I mean the entire time I'm like, oh, the choreography is just a fun romp in the Moulin Rouge. This is the first time where I was like, what there's heart and their soul behind every step of the song. Now sateen realizes she can't go through with it after seeing Christian on the street. And Duke's now okay with that. So he tries to rape her because of course he does.

Stephen:

Yeah. Yeah. And she's thankfully saved by one of the cabaret down. And reunites with Christian who urges her to run away with him.

Steve:

Yes. And as she's packing, the duke tells Hitler that he will have Christian killed. If Satina is not his Zettler really iterates this warning, such sateen, which he refuses to refuse any finally informed her she's dying and

Stephen:

her performance in the scene is so. My whole life you've made me believe I'm only worth what someone would pay for me. We're going away from you from the duke, from the Moulin Rouge, and then Ziglar's performance in the scene where he's usually that cartoony over the top. His voice is all one level, still caring, but there's no inflections. You're dying. Sateen, sin, Christian away only you can save him, make him believe you don't like. You're a great actress, make him believe, hurt him, hurt him to save him. We're creatures of the underworld. You and I, we can't afford to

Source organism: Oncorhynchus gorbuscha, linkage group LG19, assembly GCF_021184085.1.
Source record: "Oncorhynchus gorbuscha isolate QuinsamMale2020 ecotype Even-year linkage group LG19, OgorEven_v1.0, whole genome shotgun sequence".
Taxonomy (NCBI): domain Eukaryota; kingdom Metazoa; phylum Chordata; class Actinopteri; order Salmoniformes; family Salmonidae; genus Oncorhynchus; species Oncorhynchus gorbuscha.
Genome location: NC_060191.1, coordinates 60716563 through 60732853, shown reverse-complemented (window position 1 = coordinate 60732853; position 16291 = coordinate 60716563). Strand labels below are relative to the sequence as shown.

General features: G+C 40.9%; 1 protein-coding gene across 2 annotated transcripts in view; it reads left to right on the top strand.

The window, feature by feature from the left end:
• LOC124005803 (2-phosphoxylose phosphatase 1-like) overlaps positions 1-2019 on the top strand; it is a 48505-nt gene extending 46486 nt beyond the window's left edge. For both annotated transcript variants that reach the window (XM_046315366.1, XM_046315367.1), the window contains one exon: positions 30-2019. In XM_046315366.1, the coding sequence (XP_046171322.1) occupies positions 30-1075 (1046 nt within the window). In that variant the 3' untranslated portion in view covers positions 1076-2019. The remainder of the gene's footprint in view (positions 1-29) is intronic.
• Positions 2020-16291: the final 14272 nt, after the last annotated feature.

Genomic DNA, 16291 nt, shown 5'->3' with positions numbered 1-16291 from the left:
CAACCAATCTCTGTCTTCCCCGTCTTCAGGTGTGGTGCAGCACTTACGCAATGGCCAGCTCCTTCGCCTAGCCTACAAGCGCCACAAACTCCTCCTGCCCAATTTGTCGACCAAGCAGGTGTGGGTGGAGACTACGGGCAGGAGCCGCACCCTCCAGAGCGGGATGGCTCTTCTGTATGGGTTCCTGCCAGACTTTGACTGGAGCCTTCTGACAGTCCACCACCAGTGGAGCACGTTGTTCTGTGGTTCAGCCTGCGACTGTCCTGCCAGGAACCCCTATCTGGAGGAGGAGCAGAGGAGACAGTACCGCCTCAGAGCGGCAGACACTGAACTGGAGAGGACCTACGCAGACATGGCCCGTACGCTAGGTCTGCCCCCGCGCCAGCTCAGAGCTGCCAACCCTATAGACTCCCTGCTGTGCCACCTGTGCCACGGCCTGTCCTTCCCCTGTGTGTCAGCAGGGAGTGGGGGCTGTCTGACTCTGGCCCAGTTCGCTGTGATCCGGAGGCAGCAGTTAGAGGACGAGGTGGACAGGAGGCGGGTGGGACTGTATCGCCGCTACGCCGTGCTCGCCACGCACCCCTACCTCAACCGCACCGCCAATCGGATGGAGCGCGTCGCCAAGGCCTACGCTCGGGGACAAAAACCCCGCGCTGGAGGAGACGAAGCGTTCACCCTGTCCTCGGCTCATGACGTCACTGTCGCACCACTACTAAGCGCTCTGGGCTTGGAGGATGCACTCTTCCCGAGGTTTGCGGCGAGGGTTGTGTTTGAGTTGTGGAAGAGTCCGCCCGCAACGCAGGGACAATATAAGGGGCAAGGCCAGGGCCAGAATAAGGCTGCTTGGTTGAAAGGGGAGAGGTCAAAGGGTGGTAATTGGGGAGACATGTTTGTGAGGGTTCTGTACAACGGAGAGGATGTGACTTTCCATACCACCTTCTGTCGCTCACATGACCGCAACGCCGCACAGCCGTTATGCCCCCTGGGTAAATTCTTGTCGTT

Steve:

love. Do you agree that she's a creature of the underworld?

Stephen:

Absolutely. She's a creature of the underworld. That's the, like, there's certain things with actors show folk prostitutes. Like they live a different life. Then nine to five people, and this is the only life she knows. I mean, she's only, she's wanting to go from one performance job to another. She wants to go from being a sex worker to an actress. They're both acting and it's the only life she knows. One's just considered more legitimate than the other.

Steve: